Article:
'Doctape Viewer' Launches for iOS with Support for Over 80 File Types

Discussion in 'iOS Blog Discussion' started by MacRumors, Aug 30, 2013.

  1. macrumors bot


    Apr 12, 2001

    German cloud storage service Doctape has launched Doctape Viewer for iOS devices, with support for over 80 file types including common files such as Adobe PDF and Microsoft Word DOC files, as well as Adobe Photoshop PSD files and various audio and video codecs. However, while the free version of the app allows for two conversions a day for the numerous file types, a $0.99 In-App Purchase is required for unlimited conversions and full text search.

    The app also accepts file imports from a variety of other apps and services, including Dropbox and Google Drive.

    Doctape Viewer can be downloaded from the App Store for free. [Direct Link]

    Article Link: 'Doctape Viewer' Launches for iOS with Support for Over 80 File Types
  2. macrumors 6502

    Feb 5, 2010
    Cool! I just hope Apple soon finds a creative and useful way to build a file browser into iOS.
  3. macrumors 601

    Jul 11, 2008
    They already have it. It's called the Photo.app. They just refuse to rebuild it to support non jpeg files.
  4. macrumors 68040


    Jun 26, 2009
    Burpelson AFB
    Unfortunately unlikely. Apple seems to have declared war on the visible file system. Of course the file system is still there it's just that there is more complexity coded in to 'hide' it.
  5. macrumors 68020


    Jun 22, 2006
    The thick of it
    I'm not sure what the use of Doctape is. There are lots of cloud storage options already. Their offer of 5 gb free is fairly standard. What seems different about this app is the ability to convert files on the fly, which might be useful. But for editing, there's a disclaimer:

    So in that case, why not just use GoogleDocs to begin with? It has the same cloud storage capabilities.
  6. macrumors 68020

    Aug 5, 2008
    San Jose, CA
    The conversion capabilities are what sets this service apart from others (for the actual storage, they actually use Amazon S3). It supports numerous file types that mobile devices normally cannot display or process. Here's a partial list from the app description:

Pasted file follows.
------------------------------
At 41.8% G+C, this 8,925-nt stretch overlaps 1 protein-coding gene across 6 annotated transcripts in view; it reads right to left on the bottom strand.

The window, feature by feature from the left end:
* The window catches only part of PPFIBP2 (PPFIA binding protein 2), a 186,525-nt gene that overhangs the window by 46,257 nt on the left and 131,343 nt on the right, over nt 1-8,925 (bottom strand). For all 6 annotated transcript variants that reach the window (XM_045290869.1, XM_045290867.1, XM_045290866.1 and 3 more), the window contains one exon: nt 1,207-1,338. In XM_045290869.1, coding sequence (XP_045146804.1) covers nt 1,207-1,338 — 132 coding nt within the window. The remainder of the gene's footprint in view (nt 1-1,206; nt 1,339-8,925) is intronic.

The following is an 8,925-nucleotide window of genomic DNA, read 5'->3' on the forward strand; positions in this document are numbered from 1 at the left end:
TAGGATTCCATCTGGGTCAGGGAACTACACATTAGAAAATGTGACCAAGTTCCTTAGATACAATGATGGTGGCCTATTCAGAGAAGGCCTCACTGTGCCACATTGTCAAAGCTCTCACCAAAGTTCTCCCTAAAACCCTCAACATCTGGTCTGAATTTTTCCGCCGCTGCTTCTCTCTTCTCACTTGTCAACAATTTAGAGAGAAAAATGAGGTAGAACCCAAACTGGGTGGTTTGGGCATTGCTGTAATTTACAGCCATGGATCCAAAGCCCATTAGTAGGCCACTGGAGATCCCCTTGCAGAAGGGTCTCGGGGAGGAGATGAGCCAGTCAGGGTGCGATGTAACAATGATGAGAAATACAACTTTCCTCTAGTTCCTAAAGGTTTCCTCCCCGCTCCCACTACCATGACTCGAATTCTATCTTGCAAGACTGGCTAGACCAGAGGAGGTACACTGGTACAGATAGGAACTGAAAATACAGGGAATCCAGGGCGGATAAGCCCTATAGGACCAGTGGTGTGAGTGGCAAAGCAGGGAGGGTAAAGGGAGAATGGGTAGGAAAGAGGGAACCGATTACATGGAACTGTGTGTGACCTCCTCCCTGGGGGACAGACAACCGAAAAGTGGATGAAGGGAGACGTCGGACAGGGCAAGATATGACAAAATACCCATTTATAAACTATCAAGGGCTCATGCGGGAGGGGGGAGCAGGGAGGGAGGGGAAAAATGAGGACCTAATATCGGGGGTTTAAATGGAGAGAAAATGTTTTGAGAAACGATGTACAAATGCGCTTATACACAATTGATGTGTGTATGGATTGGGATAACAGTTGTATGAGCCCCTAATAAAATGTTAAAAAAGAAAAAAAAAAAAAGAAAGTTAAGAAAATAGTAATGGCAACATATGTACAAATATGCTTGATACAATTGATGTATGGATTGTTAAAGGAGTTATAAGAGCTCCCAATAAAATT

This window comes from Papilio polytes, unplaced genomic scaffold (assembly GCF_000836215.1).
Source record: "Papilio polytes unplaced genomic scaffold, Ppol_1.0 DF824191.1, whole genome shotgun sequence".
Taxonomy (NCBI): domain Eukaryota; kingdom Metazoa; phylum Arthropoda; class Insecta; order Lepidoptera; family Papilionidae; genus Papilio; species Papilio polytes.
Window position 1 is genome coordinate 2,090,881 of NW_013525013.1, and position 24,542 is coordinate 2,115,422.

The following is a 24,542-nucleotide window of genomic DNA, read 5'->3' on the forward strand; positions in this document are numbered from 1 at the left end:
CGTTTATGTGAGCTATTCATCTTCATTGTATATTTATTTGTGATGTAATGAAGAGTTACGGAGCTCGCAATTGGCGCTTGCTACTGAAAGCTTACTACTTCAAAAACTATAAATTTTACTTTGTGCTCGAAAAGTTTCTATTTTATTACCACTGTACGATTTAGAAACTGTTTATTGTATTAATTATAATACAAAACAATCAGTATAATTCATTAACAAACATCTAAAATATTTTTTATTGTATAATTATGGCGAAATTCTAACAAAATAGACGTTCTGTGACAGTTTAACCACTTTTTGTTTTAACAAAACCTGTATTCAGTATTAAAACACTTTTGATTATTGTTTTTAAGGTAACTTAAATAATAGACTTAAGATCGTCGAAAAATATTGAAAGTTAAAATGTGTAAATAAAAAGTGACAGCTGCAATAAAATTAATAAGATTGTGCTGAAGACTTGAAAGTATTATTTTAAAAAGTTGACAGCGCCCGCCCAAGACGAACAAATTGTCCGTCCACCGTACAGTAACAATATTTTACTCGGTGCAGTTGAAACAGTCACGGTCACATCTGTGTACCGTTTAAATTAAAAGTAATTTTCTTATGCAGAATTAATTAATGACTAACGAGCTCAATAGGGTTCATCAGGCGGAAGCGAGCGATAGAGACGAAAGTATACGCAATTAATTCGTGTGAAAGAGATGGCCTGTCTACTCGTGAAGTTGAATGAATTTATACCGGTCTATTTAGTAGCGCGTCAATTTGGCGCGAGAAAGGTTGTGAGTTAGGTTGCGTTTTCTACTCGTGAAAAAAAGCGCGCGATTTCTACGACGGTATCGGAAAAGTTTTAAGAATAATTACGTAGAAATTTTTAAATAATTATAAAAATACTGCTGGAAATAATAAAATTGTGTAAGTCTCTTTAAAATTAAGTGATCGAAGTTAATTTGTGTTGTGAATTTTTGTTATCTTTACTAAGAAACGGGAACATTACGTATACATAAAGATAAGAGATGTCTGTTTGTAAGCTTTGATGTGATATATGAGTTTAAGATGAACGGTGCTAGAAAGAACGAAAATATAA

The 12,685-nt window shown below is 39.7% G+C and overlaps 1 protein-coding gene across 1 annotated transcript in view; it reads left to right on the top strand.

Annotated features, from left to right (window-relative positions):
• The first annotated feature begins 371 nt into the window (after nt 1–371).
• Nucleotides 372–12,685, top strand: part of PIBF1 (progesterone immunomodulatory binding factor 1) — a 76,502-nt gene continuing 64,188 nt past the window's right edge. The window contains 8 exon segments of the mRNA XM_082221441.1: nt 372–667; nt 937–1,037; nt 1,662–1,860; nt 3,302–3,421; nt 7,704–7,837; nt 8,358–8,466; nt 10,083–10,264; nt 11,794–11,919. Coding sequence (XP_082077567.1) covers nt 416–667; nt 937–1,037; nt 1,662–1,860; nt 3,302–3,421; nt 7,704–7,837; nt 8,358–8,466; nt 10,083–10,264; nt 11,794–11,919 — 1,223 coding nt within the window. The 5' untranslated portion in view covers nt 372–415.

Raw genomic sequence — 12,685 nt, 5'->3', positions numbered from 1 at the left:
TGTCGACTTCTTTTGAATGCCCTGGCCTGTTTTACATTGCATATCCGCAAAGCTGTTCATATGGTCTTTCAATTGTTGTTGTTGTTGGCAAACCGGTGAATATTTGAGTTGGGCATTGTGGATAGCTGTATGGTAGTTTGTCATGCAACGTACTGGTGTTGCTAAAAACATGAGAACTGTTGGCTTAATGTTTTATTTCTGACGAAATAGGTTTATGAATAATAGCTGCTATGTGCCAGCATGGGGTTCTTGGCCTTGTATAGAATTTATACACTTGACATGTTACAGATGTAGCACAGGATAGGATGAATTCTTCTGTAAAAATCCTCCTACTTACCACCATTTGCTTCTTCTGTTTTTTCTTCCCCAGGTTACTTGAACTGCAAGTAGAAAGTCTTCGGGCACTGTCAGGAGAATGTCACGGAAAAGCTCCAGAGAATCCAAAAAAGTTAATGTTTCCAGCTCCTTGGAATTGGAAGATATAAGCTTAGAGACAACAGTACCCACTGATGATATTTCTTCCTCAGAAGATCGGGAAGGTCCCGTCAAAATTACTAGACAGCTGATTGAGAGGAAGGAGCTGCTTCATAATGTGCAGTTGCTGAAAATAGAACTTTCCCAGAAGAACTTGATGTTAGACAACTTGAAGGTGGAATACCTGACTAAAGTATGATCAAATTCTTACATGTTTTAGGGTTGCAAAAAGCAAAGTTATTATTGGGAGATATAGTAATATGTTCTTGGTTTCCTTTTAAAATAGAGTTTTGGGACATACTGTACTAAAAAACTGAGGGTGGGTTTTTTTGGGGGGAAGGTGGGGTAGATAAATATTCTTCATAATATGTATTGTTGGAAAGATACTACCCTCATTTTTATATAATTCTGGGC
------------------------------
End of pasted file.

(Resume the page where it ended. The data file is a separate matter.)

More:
• Microsoft Office files (Word doc/docx, Excel xls/xlsx, Powerpoint ppt/pptm/pptx)
    • Open Office (odt, ods, sxw, stw)
    • Text-files (rtf, txt, csv)
    • Video files (mp4, mkv, mov, avi, ogv, divx , wmv, asf, m4v, webm, mpg, 3gp, 3gs)
    • Audio files (mp3, m4a, ogg, aif, flac, ape, aac, wav, wma)
    • Image & vector files (jpg, png, tif, bmp, ai, nef, arf)
    • Adobe Photoshop files (.psd)
    • Adobe PDF files (.pdf)
    • Zip archive files (.zip)
  7. macrumors 68000


    Mar 5, 2013
    It supports other formats, technically.

    That is it will convert them to jpeg if you are syncing them from your computer but things in the camera roll (i.e. Photos from camera, things saved from web), while saved as IMG_####.jpg can be png/gif/etc. Case in point: Animated gif files downloaded from mobile Safari will not play, but if imported to computer (or imported into a "gif player app") the animation works fine (even though it is saved as .jpg).

    Although it is possible that they convert it to jpg on-the-fly or keep a separate cache copy as jpg for viewing in the photos app, in which case some of what I said wouldn't (exactly) pertain to your statement.
  8. macrumors regular

    Nov 26, 2002
    And this is a good thing. I would venture to say that 99.9% of the people with iOS devices have no use for this. Furthermore the complications with dealing with technical issues from manually modifying files and their locations would be a nightmare.
  9. macrumors 65816

    Glassed Silver

    Mar 10, 2007
    Kassel, Germany
    Jolly Christ, how do computers work?
    How do people survive? How do Android users not fall on the ground shivering in the public, because they forgot where they put their family photos of last weekend?

    I'm amazed, surely iOS users must be a kind of different form of living creatures or something... :eek::confused:

    Glassed Silver:mac
  10. macrumors 68040


    Jun 26, 2009
    Burpelson AFB
    Agreed. As long as they don't do this to the Mac we'll be good ;)
  11. macrumors member

    Nov 12, 2011
    There are many ways to do this if you want to.

    I use FileBrowser and have a mirrored file tree setup on my iPad complete with shortcuts and symbolic links - both local to the iPad structure and also back to the Mac itself via wireless. On Dropbox I have a subset of this. FileBrowser also natively will open all sorts of files (ppt, word, excel, video etc)

    Essentially because of the way IOS treats files (mapped to apps), this structure is more of a staging and reference area - and not always used.

    A typical scenario would be to finish a ppt - send it to DropBox (or directly to FileBrowser via wireless), pull it into FileBrowser and leave it there in the structure. I can open it native or into the Keynote IOS app ....and on and on.

    IOS is not inherently meant to treat files that way but there are always work-arounds.


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